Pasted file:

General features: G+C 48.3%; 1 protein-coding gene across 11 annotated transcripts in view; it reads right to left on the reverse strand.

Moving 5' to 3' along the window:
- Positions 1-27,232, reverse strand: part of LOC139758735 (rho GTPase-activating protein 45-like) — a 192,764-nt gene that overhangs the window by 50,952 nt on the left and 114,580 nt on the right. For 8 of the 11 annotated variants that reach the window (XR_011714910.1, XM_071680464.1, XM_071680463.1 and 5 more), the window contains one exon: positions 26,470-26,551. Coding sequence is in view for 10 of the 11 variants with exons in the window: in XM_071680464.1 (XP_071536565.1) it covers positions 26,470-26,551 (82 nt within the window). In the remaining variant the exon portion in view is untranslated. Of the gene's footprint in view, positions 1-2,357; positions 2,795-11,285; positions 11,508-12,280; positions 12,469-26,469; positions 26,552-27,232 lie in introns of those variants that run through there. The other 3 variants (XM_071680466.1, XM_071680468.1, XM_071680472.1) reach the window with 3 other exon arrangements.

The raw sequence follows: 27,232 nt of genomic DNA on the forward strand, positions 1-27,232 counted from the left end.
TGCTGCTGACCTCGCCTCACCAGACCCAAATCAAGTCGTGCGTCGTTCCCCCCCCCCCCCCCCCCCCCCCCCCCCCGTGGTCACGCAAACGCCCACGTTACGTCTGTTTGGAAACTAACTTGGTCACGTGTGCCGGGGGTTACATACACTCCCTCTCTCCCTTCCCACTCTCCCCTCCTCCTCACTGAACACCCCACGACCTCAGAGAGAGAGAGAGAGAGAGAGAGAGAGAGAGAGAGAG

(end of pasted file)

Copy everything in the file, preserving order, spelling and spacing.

General features: G+C 48.3%; 1 protein-coding gene across 11 annotated transcripts in view; it reads right to left on the reverse strand.

Moving 5' to 3' along the window:
- Positions 1-27,232, reverse strand: part of LOC139758735 (rho GTPase-activating protein 45-like) — a 192,764-nt gene that overhangs the window by 50,952 nt on the left and 114,580 nt on the right. For 8 of the 11 annotated variants that reach the window (XR_011714910.1, XM_071680464.1, XM_071680463.1 and 5 more), the window contains one exon: positions 26,470-26,551. Coding sequence is in view for 10 of the 11 variants with exons in the window: in XM_071680464.1 (XP_071536565.1) it covers positions 26,470-26,551 (82 nt within the window). In the remaining variant the exon portion in view is untranslated. Of the gene's footprint in view, positions 1-2,357; positions 2,795-11,285; positions 11,508-12,280; positions 12,469-26,469; positions 26,552-27,232 lie in introns of those variants that run through there. The other 3 variants (XM_071680466.1, XM_071680468.1, XM_071680472.1) reach the window with 3 other exon arrangements.

The raw sequence follows: 27,232 nt of genomic DNA on the forward strand, positions 1-27,232 counted from the left end.
TGCTGCTGACCTCGCCTCACCAGACCCAAATCAAGTCGTGCGTCGTTCCCCCCCCCCCCCCCCCCCCCCCCCCCCCGTGGTCACGCAAACGCCCACGTTACGTCTGTTTGGAAACTAACTTGGTCACGTGTGCCGGGGGTTACATACACTCCCTCTCTCCCTTCCCACTCTCCCCTCCTCCTCACTGAACACCCCACGACCTCAGAGAGAGAGAGAGAGAGAGAGAGAGAGAGAGAGAGAG